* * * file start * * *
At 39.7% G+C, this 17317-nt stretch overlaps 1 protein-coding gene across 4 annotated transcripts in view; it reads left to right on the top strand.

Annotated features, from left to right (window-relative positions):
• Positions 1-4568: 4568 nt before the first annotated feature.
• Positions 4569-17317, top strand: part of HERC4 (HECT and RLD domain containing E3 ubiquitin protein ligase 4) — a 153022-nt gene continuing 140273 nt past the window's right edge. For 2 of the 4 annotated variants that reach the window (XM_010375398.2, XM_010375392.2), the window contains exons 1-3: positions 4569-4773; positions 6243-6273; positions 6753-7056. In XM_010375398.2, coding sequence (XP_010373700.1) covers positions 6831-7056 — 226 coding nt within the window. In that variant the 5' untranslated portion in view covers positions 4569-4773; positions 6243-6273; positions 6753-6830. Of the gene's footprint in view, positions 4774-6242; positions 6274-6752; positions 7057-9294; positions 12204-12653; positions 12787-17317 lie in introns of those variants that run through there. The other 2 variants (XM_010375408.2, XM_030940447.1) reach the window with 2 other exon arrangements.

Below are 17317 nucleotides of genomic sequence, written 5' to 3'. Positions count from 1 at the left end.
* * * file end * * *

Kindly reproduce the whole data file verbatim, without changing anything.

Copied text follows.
At 39.7% G+C, this 17317-nt stretch overlaps 1 protein-coding gene across 4 annotated transcripts in view; it reads left to right on the top strand.

Annotated features, from left to right (window-relative positions):
• Positions 1-4568: 4568 nt before the first annotated feature.
• Positions 4569-17317, top strand: part of HERC4 (HECT and RLD domain containing E3 ubiquitin protein ligase 4) — a 153022-nt gene continuing 140273 nt past the window's right edge. For 2 of the 4 annotated variants that reach the window (XM_010375398.2, XM_010375392.2), the window contains exons 1-3: positions 4569-4773; positions 6243-6273; positions 6753-7056. In XM_010375398.2, coding sequence (XP_010373700.1) covers positions 6831-7056 — 226 coding nt within the window. In that variant the 5' untranslated portion in view covers positions 4569-4773; positions 6243-6273; positions 6753-6830. Of the gene's footprint in view, positions 4774-6242; positions 6274-6752; positions 7057-9294; positions 12204-12653; positions 12787-17317 lie in introns of those variants that run through there. The other 2 variants (XM_010375408.2, XM_030940447.1) reach the window with 2 other exon arrangements.

Below are 17317 nucleotides of genomic sequence, written 5' to 3'. Positions count from 1 at the left end.